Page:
U.S. midterm elections typically serve as a referendum on the first two years of a president’s term, often resulting in steep congressional losses for the president’s party. The 2018 election appears to be following a similar pattern, with the Democrats’ lead on a generic congressional ballot peaking in late 2017 when President Trump’s net disapproval rating was also at its highest. However, as the economy has maintained momentum through 2018, President Trump has gained popularity while the Democrats’ prospects have declined modestly.
The U.S. House of Representatives tends to have significant turnover in party composition due to the short two-year terms for each member. Republicans currently hold a 23-person majority in the House but will need a strong showing in November to protect that majority. Inputting President Trump’s relatively low 41% average approval rating into a simple regression analysis of first-term presidents’ midterm election results (starting with John F. Kennedy) indicates Republicans are expected to lose 45 seats in the House. Considering they need to hold 23 seats, this analysis suggests the Democrats should be favored to take the House. Further, we think the Democrats’ chances are increased due to the actual results they have posted in special elections over the trailing year, particularly in Republican leaning districts in Pennsylvania, Kansas and Ohio. They have momentum and enthusiasm on their side, which should bring out their voters.
Republicans hold a stronger advantage in the Senate, where six-year terms mean fewer seats in play during a given election year. The current composition is 51 Republicans and 49 Democrats (including Independents who caucus with Democrats). However, the 2018 election map favors the GOP, with 26 Democratic seats up for reelection compared to only nine for Republicans. Thus, the odds of Democrats taking the Senate — while certainly realistic — are lower than their House chances.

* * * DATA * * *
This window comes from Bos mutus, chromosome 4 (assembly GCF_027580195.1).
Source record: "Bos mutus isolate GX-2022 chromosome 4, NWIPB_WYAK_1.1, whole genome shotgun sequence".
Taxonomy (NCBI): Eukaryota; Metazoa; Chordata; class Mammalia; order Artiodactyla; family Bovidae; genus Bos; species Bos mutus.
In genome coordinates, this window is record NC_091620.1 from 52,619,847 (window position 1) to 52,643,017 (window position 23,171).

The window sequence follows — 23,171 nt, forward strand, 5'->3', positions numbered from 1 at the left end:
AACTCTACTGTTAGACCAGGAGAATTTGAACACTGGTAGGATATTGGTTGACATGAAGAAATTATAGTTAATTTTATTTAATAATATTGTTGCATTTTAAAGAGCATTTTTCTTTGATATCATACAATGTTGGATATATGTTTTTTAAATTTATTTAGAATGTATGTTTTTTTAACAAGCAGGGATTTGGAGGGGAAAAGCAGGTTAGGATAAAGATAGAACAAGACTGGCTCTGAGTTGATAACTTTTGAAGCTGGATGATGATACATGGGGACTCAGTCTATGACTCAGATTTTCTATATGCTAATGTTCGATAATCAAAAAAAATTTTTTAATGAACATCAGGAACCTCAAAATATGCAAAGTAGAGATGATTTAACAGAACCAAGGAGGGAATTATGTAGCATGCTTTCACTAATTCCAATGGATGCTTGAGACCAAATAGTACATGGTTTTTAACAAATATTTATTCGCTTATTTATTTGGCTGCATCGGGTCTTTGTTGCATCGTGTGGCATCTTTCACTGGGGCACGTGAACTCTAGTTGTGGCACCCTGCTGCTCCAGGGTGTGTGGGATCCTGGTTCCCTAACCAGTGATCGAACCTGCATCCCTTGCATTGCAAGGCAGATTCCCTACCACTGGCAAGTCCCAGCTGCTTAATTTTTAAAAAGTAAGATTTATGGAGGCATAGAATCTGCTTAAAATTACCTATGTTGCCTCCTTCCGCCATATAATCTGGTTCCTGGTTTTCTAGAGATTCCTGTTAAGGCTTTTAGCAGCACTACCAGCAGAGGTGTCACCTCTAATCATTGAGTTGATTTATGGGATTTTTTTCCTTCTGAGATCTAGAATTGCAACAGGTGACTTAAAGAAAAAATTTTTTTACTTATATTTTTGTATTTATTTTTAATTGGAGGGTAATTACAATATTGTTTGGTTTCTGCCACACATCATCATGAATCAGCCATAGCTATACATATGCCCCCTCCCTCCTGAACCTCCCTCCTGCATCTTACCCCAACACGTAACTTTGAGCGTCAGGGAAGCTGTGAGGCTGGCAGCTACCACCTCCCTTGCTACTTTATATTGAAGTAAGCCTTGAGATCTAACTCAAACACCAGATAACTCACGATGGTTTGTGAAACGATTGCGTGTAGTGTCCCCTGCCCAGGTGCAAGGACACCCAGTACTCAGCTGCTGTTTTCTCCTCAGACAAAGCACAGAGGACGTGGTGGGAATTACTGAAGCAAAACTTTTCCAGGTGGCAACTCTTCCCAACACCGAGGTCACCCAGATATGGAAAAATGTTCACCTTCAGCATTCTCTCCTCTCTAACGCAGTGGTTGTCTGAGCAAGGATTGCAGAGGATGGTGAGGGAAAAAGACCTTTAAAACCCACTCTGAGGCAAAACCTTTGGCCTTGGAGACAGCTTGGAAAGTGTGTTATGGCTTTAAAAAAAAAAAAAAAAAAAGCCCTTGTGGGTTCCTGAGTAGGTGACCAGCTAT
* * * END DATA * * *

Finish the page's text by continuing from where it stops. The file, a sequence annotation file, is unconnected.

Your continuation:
We do have some concerns regarding a split government, as equity returns tend to underperform during these periods. One theory is that a split government slows down the response to bubbles and crises, as was clear during 2007–2008. However, the U.S. economy is on firm footing over the medium term, so we are less concerned with the composition of the government. Our concern would increase if the economy decelerates, as a sluggish government response would provide more downside.
Election outcomes and expected implications
Assessed likelihood: High
Expected market implications: Mostly priced in. Democrats will ramp up investigations into President Trump’s actions and strive to thwart his agenda wherever possible. Likely a stalemate for two years as both parties posture into the 2020 elections.
Assessed likelihood: Moderate
Expected market implications: Short-term positive. Potential for further tax reform and continued deregulation. Raises probability of Democrats moving further left in 2020, which would be negative for the U.S. market over the longer term.
Assessed likelihood: Moderate
Expected market implications: Short-term negative for the U.S. market and positive for international markets. Democrats will likely push for impeachment, but the necessary two-thirds supermajority in the Senate would make this a high hurdle. Democrats would attempt to blunt some of Trump’s hardline trade policies, particularly with current allies (and likely excluding China). Dollar negative as deficit spending likely to increase further.
The midterm elections have the potential to shape U.S. policy over the coming years and thus we are watching them closely. However, we do not see the outcome of these elections disrupting the U.S. economy’s strong growth over the medium term and we remain comfortable with an overweight to U.S. equities in our portfolios.